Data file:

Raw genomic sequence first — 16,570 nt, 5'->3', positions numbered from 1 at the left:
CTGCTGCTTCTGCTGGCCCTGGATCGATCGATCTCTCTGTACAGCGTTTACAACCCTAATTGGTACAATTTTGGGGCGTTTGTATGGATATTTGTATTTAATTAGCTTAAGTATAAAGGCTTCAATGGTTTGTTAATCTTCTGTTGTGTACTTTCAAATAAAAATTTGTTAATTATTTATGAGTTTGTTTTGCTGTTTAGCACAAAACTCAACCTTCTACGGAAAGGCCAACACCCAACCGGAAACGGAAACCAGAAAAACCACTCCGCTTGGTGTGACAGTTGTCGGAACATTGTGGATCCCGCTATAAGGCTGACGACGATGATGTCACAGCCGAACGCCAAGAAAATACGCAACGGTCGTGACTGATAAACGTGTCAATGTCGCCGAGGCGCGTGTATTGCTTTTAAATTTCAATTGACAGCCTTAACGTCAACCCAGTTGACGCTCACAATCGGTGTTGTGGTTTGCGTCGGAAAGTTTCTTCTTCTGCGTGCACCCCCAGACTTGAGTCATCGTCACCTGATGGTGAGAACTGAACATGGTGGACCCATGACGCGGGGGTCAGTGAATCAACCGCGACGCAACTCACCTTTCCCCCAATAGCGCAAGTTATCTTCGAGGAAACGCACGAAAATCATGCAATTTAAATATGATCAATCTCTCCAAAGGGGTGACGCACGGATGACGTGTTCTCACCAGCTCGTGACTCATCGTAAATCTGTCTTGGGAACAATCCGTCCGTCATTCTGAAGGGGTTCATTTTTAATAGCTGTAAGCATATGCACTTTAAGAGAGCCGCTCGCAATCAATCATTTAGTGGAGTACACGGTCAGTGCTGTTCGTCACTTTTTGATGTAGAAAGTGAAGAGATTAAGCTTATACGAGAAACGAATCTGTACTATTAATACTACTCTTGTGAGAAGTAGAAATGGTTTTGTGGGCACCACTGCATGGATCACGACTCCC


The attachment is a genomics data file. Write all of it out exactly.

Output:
Raw genomic sequence first — 16,570 nt, 5'->3', positions numbered from 1 at the left:
CTGCTGCTTCTGCTGGCCCTGGATCGATCGATCTCTCTGTACAGCGTTTACAACCCTAATTGGTACAATTTTGGGGCGTTTGTATGGATATTTGTATTTAATTAGCTTAAGTATAAAGGCTTCAATGGTTTGTTAATCTTCTGTTGTGTACTTTCAAATAAAAATTTGTTAATTATTTATGAGTTTGTTTTGCTGTTTAGCACAAAACTCAACCTTCTACGGAAAGGCCAACACCCAACCGGAAACGGAAACCAGAAAAACCACTCCGCTTGGTGTGACAGTTGTCGGAACATTGTGGATCCCGCTATAAGGCTGACGACGATGATGTCACAGCCGAACGCCAAGAAAATACGCAACGGTCGTGACTGATAAACGTGTCAATGTCGCCGAGGCGCGTGTATTGCTTTTAAATTTCAATTGACAGCCTTAACGTCAACCCAGTTGACGCTCACAATCGGTGTTGTGGTTTGCGTCGGAAAGTTTCTTCTTCTGCGTGCACCCCCAGACTTGAGTCATCGTCACCTGATGGTGAGAACTGAACATGGTGGACCCATGACGCGGGGGTCAGTGAATCAACCGCGACGCAACTCACCTTTCCCCCAATAGCGCAAGTTATCTTCGAGGAAACGCACGAAAATCATGCAATTTAAATATGATCAATCTCTCCAAAGGGGTGACGCACGGATGACGTGTTCTCACCAGCTCGTGACTCATCGTAAATCTGTCTTGGGAACAATCCGTCCGTCATTCTGAAGGGGTTCATTTTTAATAGCTGTAAGCATATGCACTTTAAGAGAGCCGCTCGCAATCAATCATTTAGTGGAGTACACGGTCAGTGCTGTTCGTCACTTTTTGATGTAGAAAGTGAAGAGATTAAGCTTATACGAGAAACGAATCTGTACTATTAATACTACTCTTGTGAGAAGTAGAAATGGTTTTGTGGGCACCACTGCATGGATCACGACTCCC